skeptic 12/4/2012 | 8:28:44 PM
re: Can MPLS Open Sesame? It is my understanding that there are two versions of MPLS, neither of which has been standardized. LDP (Cisco) and RSVP (Juniper). And neither are compatible with one another. However, ALL routers on a link have to have the same MPLS protocol to provide any kind of QOS, so there has to be buy-in from all of the hardware manufacturers, right? Otherwise what is the big promise of MPLS??
-------------------------
I dont think any of the MPLS vendors are even delivering working MPLS QOS including cisco and juniper.



skeptic 12/4/2012 | 8:28:44 PM
re: Can MPLS Open Sesame?
Who uses this stuff?
---------------------

The basic stuff is used by some people to work around congestion in networks. (RSVP)

Some people are thinking about MPLS VPNs. But
the reality is that they are a non-standard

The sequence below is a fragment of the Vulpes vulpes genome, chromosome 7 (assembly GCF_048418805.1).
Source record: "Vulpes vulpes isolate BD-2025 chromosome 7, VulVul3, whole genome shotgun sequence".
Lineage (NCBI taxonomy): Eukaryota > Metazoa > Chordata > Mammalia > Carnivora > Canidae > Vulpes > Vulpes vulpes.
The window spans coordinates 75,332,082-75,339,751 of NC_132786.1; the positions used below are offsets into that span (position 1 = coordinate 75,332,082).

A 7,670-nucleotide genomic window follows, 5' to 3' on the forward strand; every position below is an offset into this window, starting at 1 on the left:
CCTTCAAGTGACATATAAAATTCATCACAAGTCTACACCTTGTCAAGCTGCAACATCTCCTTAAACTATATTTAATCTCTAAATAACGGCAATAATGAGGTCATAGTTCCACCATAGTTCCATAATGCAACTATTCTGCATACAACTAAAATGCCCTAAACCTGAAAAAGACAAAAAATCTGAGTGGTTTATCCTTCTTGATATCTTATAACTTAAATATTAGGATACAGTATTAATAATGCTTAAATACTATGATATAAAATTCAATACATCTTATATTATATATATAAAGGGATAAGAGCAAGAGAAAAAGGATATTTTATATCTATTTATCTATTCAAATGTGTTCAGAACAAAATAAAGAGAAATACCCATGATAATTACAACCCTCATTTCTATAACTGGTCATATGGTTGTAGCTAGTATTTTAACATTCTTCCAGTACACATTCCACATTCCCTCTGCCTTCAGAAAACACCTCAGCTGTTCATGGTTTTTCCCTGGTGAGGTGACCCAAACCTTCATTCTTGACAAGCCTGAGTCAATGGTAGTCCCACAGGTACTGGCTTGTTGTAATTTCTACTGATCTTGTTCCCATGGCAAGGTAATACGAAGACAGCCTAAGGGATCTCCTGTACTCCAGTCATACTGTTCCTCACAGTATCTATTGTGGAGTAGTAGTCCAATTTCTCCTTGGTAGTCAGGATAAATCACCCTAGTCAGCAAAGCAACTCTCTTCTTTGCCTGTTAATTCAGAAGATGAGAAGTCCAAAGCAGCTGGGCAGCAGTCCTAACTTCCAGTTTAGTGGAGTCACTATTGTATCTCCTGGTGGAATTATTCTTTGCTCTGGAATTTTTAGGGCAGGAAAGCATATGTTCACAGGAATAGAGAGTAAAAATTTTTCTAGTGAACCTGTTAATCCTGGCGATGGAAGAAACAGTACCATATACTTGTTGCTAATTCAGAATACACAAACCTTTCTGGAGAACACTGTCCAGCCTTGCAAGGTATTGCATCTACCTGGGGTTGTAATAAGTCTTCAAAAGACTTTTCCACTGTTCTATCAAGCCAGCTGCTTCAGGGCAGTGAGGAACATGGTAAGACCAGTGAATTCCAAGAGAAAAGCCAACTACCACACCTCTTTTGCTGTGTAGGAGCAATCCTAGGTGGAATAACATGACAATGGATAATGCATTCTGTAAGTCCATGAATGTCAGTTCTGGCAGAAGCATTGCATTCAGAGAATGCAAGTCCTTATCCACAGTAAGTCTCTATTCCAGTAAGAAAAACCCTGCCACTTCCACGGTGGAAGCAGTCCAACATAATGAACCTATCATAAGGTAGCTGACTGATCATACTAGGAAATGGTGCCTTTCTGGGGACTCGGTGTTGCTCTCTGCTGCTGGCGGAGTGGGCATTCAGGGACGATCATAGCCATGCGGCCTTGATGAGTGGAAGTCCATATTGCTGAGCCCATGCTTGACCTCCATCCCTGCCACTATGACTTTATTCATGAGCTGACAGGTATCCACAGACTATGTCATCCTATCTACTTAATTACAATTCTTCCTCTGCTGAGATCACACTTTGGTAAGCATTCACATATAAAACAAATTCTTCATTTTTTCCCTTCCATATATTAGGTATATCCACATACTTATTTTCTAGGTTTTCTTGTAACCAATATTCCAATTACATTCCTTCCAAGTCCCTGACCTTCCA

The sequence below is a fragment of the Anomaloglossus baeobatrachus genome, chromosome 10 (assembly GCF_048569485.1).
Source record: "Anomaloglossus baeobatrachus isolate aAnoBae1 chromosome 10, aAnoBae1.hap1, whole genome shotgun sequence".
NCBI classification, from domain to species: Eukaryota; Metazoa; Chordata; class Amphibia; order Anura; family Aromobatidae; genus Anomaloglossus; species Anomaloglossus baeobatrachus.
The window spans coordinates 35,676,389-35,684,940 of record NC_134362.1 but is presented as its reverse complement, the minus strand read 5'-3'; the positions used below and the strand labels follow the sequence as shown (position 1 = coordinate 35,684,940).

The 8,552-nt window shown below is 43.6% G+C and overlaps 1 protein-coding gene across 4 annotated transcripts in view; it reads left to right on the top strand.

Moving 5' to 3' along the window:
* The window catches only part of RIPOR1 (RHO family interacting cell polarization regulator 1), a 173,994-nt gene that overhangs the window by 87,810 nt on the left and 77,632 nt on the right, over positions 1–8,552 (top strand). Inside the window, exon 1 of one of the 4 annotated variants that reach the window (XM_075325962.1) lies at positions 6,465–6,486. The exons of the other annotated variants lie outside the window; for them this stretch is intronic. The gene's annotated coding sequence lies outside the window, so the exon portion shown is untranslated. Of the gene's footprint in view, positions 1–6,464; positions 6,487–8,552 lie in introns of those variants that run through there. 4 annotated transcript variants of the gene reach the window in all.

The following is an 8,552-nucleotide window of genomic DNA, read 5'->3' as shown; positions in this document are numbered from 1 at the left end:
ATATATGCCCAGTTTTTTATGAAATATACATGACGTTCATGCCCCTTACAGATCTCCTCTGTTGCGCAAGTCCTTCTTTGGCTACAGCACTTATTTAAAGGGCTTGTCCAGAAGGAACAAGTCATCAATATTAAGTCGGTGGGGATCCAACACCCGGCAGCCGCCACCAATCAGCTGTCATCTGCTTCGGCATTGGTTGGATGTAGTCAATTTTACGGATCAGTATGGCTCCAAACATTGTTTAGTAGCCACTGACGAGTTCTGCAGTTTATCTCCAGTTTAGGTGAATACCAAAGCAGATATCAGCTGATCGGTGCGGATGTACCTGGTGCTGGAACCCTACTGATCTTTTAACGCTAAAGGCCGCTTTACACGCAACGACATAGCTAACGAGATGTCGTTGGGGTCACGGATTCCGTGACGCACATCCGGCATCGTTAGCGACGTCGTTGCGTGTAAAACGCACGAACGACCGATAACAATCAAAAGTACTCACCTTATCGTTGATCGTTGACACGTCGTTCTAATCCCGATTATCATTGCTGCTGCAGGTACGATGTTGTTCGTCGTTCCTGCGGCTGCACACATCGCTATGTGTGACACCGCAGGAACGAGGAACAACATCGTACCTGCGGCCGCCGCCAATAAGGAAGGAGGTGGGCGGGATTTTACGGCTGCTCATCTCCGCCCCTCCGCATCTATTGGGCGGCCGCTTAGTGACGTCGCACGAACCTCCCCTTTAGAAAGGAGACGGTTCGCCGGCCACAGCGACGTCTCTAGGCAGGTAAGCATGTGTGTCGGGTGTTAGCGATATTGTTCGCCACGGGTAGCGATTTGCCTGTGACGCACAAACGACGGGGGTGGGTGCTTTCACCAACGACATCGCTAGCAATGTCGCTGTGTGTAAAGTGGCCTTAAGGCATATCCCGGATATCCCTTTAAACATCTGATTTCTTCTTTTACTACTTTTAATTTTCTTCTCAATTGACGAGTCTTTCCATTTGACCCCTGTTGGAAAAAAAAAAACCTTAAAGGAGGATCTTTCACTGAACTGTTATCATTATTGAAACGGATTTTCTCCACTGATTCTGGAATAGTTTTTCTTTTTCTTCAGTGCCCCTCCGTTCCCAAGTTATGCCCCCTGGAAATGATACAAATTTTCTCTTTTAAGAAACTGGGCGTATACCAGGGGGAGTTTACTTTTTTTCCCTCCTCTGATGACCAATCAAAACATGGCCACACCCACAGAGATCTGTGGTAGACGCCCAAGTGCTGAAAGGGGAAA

nearly proprietary technology of cisco, despite
claims to the contrary. Juniper may or may
not be able to successfully copy the feature.

Few (if any) people are using LDP outside of playing around with it.

majid 12/4/2012 | 8:28:40 PM
re: Can MPLS Open Sesame? All forms of MPLS use LDP (label distribution protocol) to distribute label bindings.

The difference is over what signaling protocols to use to find and reserve a route, subject to constraints such as QoS requirements. If no such protocol is available, the QoS policies have to be implemented manually for each MPLS tunnel on each router, which is of course not scalable in terms of OSS support and processes.